Truth, for Carnap, must be understood as operating relative to a particular linguistic framework. Presumably, for a discursive practice or system to count as a linguistic framework it must satisfy certain formal conditions, i.e. it must have a logical syntax and be capable of generating a set of protocol sentences. Though there may be structural disparities between any two linguistic frameworks (e.g. between Newtonian systems and Einsteinian systems and hence the need for non-classical logics) all linguistic frameworks, nevertheless, should share a core universal logical structure (or family resemblance) without which these systems could not even be identified or compared as different linguistic frameworks. In addition to avoiding relativism, the discovery of such a universal logical structure would rule out as meaningless any questions asked external to it. The structure would be, so to speak, transcendental. According to Carnap, how do we know we have correctly identified this core logical structure if, indeed, all inquiry proceeds from within a given linguistic framework?
After Godel, an appeal to formalism seems to fall short. But after Gauss and Riemann (and Einstein) an appeal to synthetic *a priori* intuition (a la Kant) also seems to overstep its bounds. (Kant famously thought that space was necessarily Euclidean. But, as I understand, once you jettison the parallel postulate, you see that this is not the case.)
One solution would be to say that as humans we, as individuals, are necessarily motivated to inhabit various linguistic frameworks which, though incompatible with each other, can be cordoned off from one another for purely practical reasons (e.g. as a rational agent I am free, as a physical body I am determined; as an architect, space is Euclidean, as a cosmologist space is curved, etc). As a matter of fact, I actually think this ‘quarantine’ method works better than it is often given credit for. But alas, this solution only works on the assumption that incompatibility relations only occur at the crossroads between disparate frameworks but never within a given framework itself. Unfortunately, it is not clear that this is the case. Contradictions abound, for example, all over mathematics (e.g. 1 = 0.999…) and the mind-brain itself is now notoriously known to be a cauldron of contradictions (like a car with two-steering wheels…or more!). In light of this, it is fashionable these days to throw away the notion of a ‘transcendental’ anything and embrace the intrinsic ‘fuzziness’ of things. Though this is admittedly rather soothing, I think this tendency should be resisted. And not only on moral grounds but also on phenomenological grounds. You, as I do, experience the world from a single point of view whose formal unity is unbroken. And though this unity is entirely virtual it is not illusory. Suppose you have read thus far and ask yourself whether or not your agree with my position. Regardless of the content of your judgment, in expressing your thought, you bring to bear the structure of the “I think” onto your experience. And in order to take up your thought and understand it I must do the same.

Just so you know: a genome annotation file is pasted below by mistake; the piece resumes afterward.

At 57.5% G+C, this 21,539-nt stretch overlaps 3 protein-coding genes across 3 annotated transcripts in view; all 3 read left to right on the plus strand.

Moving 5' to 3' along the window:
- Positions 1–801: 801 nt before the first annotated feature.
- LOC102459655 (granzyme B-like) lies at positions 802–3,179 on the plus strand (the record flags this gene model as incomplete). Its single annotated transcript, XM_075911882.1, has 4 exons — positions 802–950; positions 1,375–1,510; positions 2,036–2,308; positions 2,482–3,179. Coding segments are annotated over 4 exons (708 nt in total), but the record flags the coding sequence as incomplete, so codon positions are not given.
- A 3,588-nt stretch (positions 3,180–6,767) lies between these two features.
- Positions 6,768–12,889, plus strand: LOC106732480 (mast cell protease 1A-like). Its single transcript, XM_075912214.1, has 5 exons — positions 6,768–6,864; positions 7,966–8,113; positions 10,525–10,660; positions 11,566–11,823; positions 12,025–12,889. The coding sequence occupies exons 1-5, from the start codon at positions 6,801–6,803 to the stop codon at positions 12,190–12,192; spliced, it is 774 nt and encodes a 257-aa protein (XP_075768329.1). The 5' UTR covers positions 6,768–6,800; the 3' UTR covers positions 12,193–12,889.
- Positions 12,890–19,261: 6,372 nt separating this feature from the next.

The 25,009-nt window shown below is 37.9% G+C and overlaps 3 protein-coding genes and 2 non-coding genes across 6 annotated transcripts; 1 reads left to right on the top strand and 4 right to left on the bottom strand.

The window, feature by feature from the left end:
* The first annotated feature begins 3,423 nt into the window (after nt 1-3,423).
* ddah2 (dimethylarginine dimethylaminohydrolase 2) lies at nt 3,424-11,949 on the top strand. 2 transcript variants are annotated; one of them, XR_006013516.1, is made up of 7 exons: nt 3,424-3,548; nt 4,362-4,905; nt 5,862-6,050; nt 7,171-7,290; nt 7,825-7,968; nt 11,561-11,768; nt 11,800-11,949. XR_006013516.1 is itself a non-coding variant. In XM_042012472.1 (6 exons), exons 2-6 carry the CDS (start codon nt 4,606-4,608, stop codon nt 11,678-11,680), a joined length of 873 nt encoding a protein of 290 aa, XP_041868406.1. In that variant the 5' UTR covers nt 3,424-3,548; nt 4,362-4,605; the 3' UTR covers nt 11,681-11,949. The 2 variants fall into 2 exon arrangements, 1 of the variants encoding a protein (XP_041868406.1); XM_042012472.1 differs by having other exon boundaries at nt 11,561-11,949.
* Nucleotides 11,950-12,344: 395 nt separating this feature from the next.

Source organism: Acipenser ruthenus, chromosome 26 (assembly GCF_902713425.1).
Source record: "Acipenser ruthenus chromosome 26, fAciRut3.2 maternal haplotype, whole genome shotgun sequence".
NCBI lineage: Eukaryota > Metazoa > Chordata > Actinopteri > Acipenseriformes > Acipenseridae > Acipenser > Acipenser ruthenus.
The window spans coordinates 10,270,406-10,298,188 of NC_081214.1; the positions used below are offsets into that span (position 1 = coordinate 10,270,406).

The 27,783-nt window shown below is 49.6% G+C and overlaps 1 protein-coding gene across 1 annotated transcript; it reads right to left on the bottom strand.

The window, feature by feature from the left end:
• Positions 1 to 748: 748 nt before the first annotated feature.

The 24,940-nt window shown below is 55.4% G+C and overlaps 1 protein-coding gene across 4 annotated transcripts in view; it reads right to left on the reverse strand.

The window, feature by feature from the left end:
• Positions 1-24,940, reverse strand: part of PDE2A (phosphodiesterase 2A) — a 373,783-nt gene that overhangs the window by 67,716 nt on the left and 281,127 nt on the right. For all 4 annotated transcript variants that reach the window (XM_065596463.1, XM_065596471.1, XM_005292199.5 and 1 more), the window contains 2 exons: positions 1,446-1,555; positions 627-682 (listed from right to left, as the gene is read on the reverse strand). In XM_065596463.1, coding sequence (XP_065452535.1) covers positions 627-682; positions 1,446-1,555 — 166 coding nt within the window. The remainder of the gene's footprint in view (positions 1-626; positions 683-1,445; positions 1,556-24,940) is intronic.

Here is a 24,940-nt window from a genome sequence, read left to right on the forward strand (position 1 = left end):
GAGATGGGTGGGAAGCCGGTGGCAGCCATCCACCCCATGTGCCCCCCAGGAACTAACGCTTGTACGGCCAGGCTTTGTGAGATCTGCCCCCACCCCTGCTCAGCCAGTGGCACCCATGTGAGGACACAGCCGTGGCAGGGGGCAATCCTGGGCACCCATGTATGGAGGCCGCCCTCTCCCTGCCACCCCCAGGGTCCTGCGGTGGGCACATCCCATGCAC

But what is contingent in this structure, and what is essential? Does the “I think” need some form of spatial manifold (be it Euclidean or non-Euclidean)? I can kind of imagine discourse without space but I cannot imagine discourse without time, and a unidirectional one at that. Similarly, I cannot imagine discourse without some notion of rightness and wrongness, that is, normativity. And I suppose with normativity comes modality since right and wrong moves are made within a domain of possibilities. But is it safe to assume that the essential structures of the ‘I think’ (i.e. rational discourse) are also the essential structures of the world? For example, discourse may require unidirectional temporality but cosmological physics may not require this at all. How can we naturalize ourselves given these apparently irresolvable contradictions in the essential properties of mind and world?